OSHA chief John Henshaw was confirmed by the Senate in August, 2001. He's now been in one of Washington's hottest seats for 31 months, going on a year longer than the average tenure of an OSHA administrator. ISHN interviewed the assistant secretary in his office at the Department of Labor on December 10, 2003.
FUTURE OF THE PROFESSION
ISHN: You've been at OSHA for more than two years now, you've traveled extensively, talked to many, many people in the safety and health world. You have a great global view of the profession. What do you say to professionals who have concern about the future of their careers, given the decline in manufacturing, ongoing downsizing and increasing outsourcing?
Henshaw: Obviously, the opportunities are immense. We still have lots of opportunities.
ISHN: But some professionals don't think so. They see manufacturing moving overseas. They see many of the big hazards taken care of; there aren't the dragons out there to slay.
Henshaw: My best advice to the safety and health professionals is to view things as opportunities, not as a diminished world. Sure, hazards have gone down. But there are still fatalities, still injuries occurring. The people who are going to be a success are the ones who view things in the positive way.
The safety and health professionals who think it has to be like it was yesterday are the ones who get demoralized and say there are no opportunities. It is different than it was yesterday. But the smart ones are the ones saying, "OK, where's the next opportunity?" The glass is half full, because we can't stop until we have no injuries.
ISHN: How can a professional take advantage of the opportunities you see?
Henshaw: If you look at where the profession is going, it is getting more into the business realm. With our ability to gather data and monitor various elements of a business, we may have some breakthroughs on developing business cases for safety and health. We've said that in the past, maybe we had a few examples, but I think we're really on an early footing of showing a good business case around a lot of safety and health issues. Some of the ergonomic issues are a good example.
If you look at what makes a good company survive, it's safety and health, quality, morale, productivity, teams, all those things are elements of a great company. I think safety and health can be a more integral part and a more visible part of a management philosophy that creates the establishment that survives for years and years.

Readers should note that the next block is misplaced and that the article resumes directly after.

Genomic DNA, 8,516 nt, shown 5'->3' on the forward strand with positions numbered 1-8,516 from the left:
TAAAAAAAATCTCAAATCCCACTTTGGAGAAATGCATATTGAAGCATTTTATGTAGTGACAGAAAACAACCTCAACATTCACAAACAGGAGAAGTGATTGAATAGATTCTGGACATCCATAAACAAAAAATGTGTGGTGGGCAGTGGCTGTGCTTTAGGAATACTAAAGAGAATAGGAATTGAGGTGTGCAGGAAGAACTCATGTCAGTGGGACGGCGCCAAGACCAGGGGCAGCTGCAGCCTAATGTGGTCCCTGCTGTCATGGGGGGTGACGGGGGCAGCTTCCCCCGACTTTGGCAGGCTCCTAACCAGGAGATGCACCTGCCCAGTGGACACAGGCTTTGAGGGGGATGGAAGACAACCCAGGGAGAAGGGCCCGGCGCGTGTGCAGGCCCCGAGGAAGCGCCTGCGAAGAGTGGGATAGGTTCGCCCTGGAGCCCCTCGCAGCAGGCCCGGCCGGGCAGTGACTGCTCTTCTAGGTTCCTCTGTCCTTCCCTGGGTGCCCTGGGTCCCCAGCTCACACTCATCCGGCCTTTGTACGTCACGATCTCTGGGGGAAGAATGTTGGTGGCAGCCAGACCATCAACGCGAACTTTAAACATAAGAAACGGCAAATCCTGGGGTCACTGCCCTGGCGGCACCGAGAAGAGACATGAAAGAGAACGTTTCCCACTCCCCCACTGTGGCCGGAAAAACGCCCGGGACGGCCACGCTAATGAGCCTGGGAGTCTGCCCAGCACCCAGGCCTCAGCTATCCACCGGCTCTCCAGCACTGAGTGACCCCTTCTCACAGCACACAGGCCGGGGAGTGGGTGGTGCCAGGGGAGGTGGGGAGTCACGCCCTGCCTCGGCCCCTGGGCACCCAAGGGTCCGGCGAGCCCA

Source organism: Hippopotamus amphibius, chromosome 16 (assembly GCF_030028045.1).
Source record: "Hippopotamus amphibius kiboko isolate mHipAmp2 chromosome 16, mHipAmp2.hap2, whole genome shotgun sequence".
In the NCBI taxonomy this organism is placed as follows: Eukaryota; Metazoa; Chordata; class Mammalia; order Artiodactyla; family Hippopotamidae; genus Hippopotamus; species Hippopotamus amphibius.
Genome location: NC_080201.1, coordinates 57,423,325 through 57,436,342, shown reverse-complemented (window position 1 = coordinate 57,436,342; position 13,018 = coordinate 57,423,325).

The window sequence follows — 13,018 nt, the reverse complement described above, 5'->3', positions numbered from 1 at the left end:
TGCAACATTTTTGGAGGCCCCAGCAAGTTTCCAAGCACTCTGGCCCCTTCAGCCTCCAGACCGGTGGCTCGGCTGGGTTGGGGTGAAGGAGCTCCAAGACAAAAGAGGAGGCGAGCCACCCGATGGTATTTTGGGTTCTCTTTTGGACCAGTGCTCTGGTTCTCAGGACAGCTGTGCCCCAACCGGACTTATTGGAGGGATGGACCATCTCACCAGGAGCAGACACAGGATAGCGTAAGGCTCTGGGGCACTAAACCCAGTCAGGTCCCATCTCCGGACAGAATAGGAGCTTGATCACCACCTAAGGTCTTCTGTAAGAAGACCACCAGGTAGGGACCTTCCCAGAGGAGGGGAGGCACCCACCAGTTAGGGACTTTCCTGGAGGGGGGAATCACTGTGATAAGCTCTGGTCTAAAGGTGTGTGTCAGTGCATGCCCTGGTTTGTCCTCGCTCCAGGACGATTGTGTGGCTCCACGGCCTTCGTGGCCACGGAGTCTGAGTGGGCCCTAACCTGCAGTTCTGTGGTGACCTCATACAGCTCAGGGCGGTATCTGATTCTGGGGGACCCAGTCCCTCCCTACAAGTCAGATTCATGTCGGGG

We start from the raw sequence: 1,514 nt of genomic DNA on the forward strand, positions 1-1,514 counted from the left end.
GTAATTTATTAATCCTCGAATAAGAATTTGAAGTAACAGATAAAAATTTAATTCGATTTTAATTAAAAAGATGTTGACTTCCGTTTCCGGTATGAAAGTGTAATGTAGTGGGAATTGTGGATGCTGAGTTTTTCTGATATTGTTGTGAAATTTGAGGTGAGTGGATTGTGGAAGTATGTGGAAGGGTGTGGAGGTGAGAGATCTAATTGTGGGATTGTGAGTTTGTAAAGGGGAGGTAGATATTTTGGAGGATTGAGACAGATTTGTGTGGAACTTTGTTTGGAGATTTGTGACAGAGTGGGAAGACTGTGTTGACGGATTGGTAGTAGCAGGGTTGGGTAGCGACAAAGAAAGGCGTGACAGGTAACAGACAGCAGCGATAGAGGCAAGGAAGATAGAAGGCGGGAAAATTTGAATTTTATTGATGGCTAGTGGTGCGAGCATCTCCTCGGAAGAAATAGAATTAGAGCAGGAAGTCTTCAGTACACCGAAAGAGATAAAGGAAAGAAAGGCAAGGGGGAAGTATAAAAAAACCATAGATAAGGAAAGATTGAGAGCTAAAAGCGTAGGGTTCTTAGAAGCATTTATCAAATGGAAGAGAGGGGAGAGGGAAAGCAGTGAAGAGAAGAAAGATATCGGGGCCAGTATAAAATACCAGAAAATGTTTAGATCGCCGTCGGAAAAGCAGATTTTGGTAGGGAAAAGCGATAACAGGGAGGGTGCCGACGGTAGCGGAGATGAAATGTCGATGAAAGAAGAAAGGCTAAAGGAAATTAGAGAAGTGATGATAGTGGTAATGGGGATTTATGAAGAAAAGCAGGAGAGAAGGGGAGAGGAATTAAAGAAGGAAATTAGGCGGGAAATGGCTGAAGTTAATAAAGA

ISHN: But then how do you explain a company like McWane, Inc. (a pipe and valve manufacturer investigated in a series of New York Times articles and a PBS documentary in January, 2003 for a history of safety violations, injuries and fatalities)? On the business side, McWane was able to run their business very successfully for years without giving safety the kind of emphasis and visibility you mention.
Henshaw: There will always be those organizations that for whatever reason, they don't have the same pressures a lot of other businesses have. The pressures could be competitive pressure, could be regulatory pressure. That's where we have to step in and apply regulatory pressure. We ought to apply pressure to change the workplace, not just count fines and penalties.
There will always be those kinds of companies, I suppose, and what we've got to do is continue to find ways to put pressure on them to change.
ISHN: What's your advice to a reader trying to sell plant management on the need for more safety investment when the safety record is already better than average? That's the case with many of our readers.
Henshaw: Safety builds on itself. What you did yesterday has to stay there to keep the performance where it is today.
I would make the argument that it's continuous improvement. Things change a little bit and what you thought worked to keep the injuries down may not work tomorrow. So we've got to constantly refresh and change (strategies).
Safety is not like a project that you do and walk away. It's something you live with every day. It's momentum. You've got to keep the energy going. You can't slow it down, or things will go back to where you don't want them.
As soon as you lay off, there are too many other pressures that are going to push back at safety and push it the wrong way.
PERMISSIBLE EXPOSURE LIMITS